- 'caught my imagination straight away' (Rowan Williams, Archbishop of Canterbury')
- 'an extraordinary performance' (Sir Frank Kermode - webiste endorsement)'
- 'an amazing book' (J. Hillis Miller, web-site endorsement)
- 'a remarkable novel ...both challenging and ultimately rewarding' (Ian Macmillan, on BBC Radio 3's 'The Verb')
- ‘pioneering…literary-critical life writing…[by] one of the most significant innovators in the field of …post-criticism’ (Tearle, T.E. Hulme and Modernism)
- 'intriguing, emotionally powerful and disturbingly entertaining...an intellectual thriller' (The Daily Star, Lewisburg, USA)
- 'dense and dizzying' (Church Times)
- 'a perfect illustration of how scholarship and storytelling can dovetail beautifully' (Willy Maley, The Glass).
Arthur Hugh Clough
- 'Schad …pushes out the…boundaries of Victorian studies' (Journal of Victorian Culture)
- 'the modern theoretical re-evaluation of literature has given way to a renewed interest in religious questions. The religiously inflected critical inquiry of writers such as Geoffrey Hartman, Luce Irigaray, J. Hillis Miller, Terry Eagleton, and John Schad has developed this tradition.' (The Blackwell Companion to the Bible in English Literature).
- 'Rarely is a book …so much a day at the beach: bright, splashy, full of laughter, leaving you happy, if exhausted, at the end….its overall point is not to be missed' (Victorian Studies)
- 'John Schad's account of Christian unason makes both belief and unbelief more relevant for us today. His is a critical yet always empathetic rereading of some of the major thinkers who have influenced who we now are. Schad is a critic who inspires respect and trust.' (Jonathan Dollimore, jacket-cover endorsement)
- 'this book is both quirky and highly informative, theoretically sophisticated and written in a unique voice… essential reading for anyone wanting to make sense of the traces of Christianity in our supposedly secular age' (Bryan Cheyette, jacket-cover endorsement)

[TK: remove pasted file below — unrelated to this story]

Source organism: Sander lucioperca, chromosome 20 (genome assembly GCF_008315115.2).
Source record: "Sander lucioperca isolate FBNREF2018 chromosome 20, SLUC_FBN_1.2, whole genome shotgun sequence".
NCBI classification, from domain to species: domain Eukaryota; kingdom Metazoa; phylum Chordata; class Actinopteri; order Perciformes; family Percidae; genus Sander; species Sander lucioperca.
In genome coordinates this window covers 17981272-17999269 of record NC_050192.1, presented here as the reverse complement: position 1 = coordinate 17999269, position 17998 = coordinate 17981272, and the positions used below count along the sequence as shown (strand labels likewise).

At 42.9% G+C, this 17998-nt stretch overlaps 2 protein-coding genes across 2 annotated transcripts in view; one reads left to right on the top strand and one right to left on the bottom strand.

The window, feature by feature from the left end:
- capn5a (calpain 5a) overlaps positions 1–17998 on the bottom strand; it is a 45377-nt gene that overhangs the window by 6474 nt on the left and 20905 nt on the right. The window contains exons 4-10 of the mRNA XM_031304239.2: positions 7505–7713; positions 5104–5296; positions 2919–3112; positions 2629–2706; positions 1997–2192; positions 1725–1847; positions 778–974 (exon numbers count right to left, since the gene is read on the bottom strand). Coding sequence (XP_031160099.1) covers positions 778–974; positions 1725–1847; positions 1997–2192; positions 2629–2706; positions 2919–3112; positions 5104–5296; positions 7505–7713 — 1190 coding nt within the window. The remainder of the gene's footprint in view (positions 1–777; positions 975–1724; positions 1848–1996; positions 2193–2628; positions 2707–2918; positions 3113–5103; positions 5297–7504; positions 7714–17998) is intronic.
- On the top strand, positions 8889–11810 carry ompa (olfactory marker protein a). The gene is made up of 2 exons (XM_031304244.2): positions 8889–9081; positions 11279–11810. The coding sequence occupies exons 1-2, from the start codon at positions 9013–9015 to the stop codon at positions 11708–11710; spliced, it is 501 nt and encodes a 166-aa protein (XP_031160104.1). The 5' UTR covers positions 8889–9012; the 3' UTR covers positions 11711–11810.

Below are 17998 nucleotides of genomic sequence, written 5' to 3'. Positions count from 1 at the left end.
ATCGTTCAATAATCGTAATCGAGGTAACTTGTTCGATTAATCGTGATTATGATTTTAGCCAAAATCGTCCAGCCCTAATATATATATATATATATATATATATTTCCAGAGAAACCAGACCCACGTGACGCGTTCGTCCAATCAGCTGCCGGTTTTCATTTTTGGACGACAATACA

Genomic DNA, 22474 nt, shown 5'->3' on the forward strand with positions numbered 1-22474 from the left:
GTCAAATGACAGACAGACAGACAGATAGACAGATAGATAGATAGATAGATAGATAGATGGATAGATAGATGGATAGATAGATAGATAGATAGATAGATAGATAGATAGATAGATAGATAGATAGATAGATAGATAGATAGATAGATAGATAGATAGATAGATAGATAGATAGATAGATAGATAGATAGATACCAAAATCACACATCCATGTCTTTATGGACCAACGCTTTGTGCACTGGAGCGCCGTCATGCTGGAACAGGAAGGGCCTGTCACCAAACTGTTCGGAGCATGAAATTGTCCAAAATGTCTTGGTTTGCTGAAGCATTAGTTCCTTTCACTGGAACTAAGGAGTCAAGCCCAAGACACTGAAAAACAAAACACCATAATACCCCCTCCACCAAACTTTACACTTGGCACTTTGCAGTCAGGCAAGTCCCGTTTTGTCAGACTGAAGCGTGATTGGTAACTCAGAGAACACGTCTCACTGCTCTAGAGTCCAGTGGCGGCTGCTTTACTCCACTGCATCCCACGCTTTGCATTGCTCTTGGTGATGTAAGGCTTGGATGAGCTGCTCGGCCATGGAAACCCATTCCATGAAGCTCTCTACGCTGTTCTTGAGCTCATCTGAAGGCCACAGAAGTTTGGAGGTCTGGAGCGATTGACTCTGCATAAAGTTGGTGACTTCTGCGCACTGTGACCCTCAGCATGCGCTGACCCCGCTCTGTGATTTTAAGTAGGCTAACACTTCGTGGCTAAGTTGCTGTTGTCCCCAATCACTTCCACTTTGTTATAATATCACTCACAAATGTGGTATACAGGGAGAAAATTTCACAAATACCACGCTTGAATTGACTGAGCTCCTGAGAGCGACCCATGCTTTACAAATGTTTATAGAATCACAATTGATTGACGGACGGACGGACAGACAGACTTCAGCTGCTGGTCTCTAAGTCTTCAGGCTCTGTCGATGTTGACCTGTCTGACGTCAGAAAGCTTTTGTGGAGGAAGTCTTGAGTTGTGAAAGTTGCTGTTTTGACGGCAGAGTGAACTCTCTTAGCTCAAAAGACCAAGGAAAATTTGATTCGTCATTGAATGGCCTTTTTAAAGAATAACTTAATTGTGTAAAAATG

- 'if I had to select the book published this year that has affected me most it would be … Schad's wonderful mind-bending book' (The Daily Star, Lewisburg, USA)
- 'one of the most exciting and imaginative contributions to the field of literature and religion for some time' (Christianity and Literature)
- 'a single page can move the reader from laugh-out-loud jokes to stunned disbelief' (The Glass)
- 'its scholarship is exceptional and its contribution to multiple disciplines…is fresh and unique' (Religion and Theology)
- 'Schad takes his readers on a deep-sea expedition of Victorian waters' (Literature and Theology)
- '…many moments of real insight' (The Tennyson Research Bulletin).
- '…much more on the significance of fish in Christianity and philosophy can be gleaned from Queer Fish by John Schad, also sometimes known as 'John Shad,' a scholar who - despite appearing as a character in Nabakov's Pale Fire under the name 'John Shade' - is real, and not made up by me at all. In the slightest. Really.' (A.R.R.R. Roberts, The Va Dinci Cod (Gollancz, 2005))
- 'rich in ideas' (Terry Eagleton - letter, Jan 2004)
- 'interesting things' (The Guardian)
- 'a useful contribution to poststructuralism and a critique of what remains of it' (TLS)